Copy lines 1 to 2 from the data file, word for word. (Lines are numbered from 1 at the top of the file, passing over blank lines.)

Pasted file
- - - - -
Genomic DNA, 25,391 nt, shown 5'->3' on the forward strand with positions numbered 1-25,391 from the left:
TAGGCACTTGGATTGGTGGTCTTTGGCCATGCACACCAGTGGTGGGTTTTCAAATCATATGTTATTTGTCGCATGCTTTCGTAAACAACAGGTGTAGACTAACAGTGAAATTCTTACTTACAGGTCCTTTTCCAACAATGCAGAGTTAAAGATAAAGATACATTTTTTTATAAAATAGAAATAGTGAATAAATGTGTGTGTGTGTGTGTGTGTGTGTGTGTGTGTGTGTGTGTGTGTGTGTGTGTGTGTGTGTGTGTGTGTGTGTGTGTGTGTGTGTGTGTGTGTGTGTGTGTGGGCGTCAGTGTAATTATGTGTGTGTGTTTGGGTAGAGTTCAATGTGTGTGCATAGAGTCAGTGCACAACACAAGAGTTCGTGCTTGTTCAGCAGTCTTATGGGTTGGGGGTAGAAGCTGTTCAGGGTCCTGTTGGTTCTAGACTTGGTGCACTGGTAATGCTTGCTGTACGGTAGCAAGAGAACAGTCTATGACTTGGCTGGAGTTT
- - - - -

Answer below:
Genomic DNA, 25,391 nt, shown 5'->3' on the forward strand with positions numbered 1-25,391 from the left:
TAGGCACTTGGATTGGTGGTCTTTGGCCATGCACACCAGTGGTGGGTTTTCAAATCATATGTTATTTGTCGCATGCTTTCGTAAACAACAGGTGTAGACTAACAGTGAAATTCTTACTTACAGGTCCTTTTCCAACAATGCAGAGTTAAAGATAAAGATACATTTTTTTATAAAATAGAAATAGTGAATAAATGTGTGTGTGTGTGTGTGTGTGTGTGTGTGTGTGTGTGTGTGTGTGTGTGTGTGTGTGTGTGTGTGTGTGTGTGTGTGTGTGTGTGTGTGTGTGTGTGTGTGGGCGTCAGTGTAATTATGTGTGTGTGTTTGGGTAGAGTTCAATGTGTGTGCATAGAGTCAGTGCACAACACAAGAGTTCGTGCTTGTTCAGCAGTCTTATGGGTTGGGGGTAGAAGCTGTTCAGGGTCCTGTTGGTTCTAGACTTGGTGCACTGGTAATGCTTGCTGTACGGTAGCAAGAGAACAGTCTATGACTTGGCTGGAGTTT